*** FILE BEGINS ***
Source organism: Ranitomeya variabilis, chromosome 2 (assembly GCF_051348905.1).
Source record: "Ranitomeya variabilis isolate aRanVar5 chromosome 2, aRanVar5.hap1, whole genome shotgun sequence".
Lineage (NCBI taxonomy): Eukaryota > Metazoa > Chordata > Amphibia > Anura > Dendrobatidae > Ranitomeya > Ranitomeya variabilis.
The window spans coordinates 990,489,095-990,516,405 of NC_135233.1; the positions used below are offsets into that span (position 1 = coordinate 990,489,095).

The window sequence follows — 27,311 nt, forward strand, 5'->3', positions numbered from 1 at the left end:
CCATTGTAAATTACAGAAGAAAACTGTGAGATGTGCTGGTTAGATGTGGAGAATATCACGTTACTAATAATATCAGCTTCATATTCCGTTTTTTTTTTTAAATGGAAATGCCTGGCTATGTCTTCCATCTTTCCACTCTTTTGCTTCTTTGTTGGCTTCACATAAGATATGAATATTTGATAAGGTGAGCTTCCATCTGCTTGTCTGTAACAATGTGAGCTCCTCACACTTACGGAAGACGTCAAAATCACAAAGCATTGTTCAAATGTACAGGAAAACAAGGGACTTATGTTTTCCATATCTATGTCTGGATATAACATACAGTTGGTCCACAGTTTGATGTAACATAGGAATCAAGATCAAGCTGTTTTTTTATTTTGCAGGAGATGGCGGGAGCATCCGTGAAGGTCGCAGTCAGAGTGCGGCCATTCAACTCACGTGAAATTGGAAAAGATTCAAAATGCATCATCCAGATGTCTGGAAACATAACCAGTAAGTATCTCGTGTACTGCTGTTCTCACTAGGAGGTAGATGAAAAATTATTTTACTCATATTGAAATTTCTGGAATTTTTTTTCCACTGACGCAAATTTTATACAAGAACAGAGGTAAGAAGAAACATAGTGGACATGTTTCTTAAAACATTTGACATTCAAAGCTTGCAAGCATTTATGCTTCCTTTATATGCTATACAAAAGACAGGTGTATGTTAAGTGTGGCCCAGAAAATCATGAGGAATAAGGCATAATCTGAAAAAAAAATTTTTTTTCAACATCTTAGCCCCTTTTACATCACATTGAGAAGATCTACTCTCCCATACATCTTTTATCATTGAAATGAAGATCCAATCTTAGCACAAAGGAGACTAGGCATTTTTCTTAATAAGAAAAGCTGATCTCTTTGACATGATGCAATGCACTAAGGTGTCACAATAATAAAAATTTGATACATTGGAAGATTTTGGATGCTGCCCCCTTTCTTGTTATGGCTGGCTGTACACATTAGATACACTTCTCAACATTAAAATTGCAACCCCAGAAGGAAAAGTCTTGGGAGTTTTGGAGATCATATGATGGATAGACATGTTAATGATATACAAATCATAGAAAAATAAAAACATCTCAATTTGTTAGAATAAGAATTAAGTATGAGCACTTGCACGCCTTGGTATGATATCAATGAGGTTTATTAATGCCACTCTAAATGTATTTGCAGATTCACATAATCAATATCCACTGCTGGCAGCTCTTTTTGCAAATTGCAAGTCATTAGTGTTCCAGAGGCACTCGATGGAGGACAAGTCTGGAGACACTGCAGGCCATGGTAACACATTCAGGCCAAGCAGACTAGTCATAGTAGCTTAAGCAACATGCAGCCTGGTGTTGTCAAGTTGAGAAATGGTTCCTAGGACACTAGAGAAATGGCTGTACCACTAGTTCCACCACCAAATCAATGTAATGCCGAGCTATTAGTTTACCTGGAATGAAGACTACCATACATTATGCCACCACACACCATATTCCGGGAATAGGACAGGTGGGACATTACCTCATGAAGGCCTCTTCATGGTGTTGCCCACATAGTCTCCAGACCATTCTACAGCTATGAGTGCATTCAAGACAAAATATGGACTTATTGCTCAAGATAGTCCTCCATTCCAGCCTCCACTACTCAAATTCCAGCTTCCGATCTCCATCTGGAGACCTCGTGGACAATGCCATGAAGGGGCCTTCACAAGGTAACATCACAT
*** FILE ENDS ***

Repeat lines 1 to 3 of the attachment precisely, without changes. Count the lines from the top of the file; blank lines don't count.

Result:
Source organism: Ranitomeya variabilis, chromosome 2 (assembly GCF_051348905.1).
Source record: "Ranitomeya variabilis isolate aRanVar5 chromosome 2, aRanVar5.hap1, whole genome shotgun sequence".
Lineage (NCBI taxonomy): Eukaryota > Metazoa > Chordata > Amphibia > Anura > Dendrobatidae > Ranitomeya > Ranitomeya variabilis.